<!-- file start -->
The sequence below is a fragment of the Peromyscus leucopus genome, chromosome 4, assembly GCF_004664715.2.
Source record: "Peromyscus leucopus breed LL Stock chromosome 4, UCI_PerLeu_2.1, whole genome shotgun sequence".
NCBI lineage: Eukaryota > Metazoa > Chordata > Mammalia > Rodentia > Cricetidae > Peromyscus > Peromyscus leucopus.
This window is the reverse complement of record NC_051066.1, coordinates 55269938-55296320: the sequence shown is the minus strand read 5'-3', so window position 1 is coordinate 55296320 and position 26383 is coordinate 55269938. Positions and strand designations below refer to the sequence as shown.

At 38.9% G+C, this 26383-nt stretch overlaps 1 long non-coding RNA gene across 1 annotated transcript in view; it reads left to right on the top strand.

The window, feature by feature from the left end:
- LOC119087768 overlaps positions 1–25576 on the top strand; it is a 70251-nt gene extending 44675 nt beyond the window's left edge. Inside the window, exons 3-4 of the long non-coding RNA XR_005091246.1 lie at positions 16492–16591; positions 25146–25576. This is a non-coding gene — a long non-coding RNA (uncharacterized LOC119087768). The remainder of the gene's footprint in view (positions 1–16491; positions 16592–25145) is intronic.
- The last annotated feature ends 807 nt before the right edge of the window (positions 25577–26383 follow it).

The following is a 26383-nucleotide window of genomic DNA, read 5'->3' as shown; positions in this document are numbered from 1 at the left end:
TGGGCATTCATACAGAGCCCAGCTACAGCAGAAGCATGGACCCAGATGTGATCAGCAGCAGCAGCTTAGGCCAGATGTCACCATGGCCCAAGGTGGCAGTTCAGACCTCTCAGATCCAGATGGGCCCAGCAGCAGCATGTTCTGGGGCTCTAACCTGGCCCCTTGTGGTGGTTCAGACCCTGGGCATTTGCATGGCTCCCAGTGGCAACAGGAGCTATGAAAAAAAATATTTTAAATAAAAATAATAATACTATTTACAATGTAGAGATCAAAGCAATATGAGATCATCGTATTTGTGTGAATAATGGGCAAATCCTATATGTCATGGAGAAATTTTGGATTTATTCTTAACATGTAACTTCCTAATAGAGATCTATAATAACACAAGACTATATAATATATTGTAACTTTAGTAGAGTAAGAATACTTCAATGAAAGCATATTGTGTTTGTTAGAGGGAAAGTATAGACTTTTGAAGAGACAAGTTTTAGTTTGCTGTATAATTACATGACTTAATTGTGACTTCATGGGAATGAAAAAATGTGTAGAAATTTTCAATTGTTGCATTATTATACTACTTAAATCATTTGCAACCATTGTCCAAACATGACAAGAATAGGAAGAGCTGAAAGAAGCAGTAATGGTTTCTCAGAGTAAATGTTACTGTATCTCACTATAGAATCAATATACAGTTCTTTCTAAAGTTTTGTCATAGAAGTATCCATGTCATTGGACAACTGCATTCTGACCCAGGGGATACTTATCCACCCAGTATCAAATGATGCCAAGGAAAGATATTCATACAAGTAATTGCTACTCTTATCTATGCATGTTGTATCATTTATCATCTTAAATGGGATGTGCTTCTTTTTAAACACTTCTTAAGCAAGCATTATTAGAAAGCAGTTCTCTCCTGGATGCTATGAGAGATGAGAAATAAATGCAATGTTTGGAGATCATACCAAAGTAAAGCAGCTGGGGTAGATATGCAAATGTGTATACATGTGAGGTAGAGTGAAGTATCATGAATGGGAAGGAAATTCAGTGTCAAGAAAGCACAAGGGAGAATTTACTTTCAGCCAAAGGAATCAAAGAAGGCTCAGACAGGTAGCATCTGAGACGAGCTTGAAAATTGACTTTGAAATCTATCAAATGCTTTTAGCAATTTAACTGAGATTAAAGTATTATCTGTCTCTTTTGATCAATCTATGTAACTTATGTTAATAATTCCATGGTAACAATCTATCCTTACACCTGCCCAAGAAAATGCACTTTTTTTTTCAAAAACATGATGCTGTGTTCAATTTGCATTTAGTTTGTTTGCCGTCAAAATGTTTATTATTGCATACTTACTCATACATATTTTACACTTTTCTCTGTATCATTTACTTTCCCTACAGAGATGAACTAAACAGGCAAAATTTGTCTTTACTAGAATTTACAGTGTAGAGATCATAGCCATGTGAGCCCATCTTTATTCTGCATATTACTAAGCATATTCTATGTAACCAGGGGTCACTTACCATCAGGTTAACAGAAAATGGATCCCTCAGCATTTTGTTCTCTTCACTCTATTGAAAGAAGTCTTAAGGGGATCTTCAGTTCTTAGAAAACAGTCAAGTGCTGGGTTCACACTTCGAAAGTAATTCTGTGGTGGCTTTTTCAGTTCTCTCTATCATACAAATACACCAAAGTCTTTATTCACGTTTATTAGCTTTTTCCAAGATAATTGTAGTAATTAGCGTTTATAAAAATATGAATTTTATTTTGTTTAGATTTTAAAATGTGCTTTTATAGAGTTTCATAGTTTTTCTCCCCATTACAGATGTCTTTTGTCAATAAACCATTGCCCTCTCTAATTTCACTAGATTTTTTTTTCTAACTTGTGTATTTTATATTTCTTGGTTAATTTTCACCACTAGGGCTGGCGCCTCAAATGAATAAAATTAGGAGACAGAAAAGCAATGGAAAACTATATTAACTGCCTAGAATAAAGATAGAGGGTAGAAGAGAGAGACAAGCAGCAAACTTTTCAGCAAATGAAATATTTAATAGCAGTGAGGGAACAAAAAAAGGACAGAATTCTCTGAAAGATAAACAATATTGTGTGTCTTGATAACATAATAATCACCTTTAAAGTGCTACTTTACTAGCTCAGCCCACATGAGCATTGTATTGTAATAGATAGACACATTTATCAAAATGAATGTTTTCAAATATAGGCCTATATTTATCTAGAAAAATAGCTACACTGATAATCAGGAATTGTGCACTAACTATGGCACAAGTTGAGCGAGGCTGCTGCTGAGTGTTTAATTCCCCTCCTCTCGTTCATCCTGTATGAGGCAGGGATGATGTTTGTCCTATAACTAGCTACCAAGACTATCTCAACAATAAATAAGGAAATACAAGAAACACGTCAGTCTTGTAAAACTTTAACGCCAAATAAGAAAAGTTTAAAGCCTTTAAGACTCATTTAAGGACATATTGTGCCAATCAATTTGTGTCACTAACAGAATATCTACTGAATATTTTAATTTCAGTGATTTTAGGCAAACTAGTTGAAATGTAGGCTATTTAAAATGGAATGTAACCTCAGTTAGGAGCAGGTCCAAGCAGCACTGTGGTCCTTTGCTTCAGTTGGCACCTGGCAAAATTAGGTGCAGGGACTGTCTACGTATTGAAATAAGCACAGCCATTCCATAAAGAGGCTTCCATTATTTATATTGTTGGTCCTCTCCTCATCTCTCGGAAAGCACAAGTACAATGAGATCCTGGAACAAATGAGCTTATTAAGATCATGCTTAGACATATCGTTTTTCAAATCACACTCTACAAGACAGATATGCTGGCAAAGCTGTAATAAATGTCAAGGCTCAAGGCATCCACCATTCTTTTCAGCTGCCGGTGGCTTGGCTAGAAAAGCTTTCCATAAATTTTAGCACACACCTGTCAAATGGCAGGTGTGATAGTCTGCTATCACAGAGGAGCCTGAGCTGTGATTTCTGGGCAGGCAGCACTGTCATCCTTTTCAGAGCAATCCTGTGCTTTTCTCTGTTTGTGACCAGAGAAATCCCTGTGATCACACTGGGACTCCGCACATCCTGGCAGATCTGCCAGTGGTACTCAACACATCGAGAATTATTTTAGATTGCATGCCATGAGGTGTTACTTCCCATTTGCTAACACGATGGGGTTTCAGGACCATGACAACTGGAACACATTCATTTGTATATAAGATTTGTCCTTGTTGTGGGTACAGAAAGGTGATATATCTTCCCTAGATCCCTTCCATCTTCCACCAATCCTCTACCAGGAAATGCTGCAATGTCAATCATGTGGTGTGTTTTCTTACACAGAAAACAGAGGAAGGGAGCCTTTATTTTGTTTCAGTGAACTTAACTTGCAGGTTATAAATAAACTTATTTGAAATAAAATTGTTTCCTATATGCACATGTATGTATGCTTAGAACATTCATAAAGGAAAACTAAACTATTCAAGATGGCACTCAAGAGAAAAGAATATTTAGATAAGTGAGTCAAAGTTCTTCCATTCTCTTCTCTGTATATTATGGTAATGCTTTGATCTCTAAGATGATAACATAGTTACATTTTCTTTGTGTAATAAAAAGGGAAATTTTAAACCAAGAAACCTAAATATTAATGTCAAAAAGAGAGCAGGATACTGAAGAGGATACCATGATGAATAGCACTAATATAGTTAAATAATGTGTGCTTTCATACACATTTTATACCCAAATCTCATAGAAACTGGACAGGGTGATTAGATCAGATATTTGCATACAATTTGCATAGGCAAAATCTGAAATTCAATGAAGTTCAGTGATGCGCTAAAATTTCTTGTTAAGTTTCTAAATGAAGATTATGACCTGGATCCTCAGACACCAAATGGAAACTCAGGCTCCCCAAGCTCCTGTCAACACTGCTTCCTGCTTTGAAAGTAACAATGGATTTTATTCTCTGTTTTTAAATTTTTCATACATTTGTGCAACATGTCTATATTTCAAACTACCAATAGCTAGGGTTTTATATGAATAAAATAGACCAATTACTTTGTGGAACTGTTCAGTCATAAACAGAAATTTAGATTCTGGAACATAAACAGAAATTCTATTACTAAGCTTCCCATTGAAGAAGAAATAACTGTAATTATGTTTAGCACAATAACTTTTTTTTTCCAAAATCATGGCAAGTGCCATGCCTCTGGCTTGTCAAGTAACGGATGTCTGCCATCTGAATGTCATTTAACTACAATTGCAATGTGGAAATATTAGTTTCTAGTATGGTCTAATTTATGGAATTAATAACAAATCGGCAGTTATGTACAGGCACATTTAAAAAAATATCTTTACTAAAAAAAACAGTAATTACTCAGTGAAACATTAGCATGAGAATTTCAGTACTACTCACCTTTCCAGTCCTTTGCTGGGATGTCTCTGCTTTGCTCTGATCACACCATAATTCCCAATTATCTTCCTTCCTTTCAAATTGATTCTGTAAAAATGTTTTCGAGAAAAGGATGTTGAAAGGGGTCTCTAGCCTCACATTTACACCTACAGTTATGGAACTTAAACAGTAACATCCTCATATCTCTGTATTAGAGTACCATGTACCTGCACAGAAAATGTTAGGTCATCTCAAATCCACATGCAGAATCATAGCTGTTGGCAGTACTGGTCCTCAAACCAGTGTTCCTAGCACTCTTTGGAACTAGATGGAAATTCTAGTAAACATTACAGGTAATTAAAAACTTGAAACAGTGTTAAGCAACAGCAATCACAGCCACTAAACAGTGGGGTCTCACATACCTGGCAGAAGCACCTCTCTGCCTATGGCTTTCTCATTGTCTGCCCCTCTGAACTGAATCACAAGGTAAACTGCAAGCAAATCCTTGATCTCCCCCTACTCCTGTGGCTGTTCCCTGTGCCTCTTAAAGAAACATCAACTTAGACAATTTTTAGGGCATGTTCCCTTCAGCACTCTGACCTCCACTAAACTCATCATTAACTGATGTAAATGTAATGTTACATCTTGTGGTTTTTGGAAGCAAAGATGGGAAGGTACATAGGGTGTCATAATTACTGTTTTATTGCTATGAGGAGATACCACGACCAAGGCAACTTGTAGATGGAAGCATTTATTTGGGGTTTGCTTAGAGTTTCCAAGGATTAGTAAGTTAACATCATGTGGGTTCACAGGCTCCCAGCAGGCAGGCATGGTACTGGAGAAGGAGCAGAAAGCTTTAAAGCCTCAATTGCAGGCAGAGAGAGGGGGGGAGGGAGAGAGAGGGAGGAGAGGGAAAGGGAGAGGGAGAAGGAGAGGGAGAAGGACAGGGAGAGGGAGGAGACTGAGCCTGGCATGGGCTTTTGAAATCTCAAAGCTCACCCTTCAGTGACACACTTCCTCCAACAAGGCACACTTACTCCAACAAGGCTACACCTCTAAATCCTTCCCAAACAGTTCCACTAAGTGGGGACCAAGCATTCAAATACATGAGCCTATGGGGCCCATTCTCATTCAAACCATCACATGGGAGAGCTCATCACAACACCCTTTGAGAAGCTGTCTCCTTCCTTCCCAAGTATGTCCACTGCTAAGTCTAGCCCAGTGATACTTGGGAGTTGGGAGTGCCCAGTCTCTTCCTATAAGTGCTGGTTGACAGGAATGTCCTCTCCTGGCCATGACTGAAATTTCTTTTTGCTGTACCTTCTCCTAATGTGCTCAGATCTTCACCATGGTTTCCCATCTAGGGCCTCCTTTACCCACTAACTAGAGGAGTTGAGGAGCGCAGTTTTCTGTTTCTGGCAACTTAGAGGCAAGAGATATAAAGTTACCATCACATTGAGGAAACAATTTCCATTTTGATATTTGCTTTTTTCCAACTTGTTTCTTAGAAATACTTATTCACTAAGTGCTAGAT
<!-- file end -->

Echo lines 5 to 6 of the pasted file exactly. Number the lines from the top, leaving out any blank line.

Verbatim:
At 38.9% G+C, this 26383-nt stretch overlaps 1 long non-coding RNA gene across 1 annotated transcript in view; it reads left to right on the top strand.

The window, feature by feature from the left end: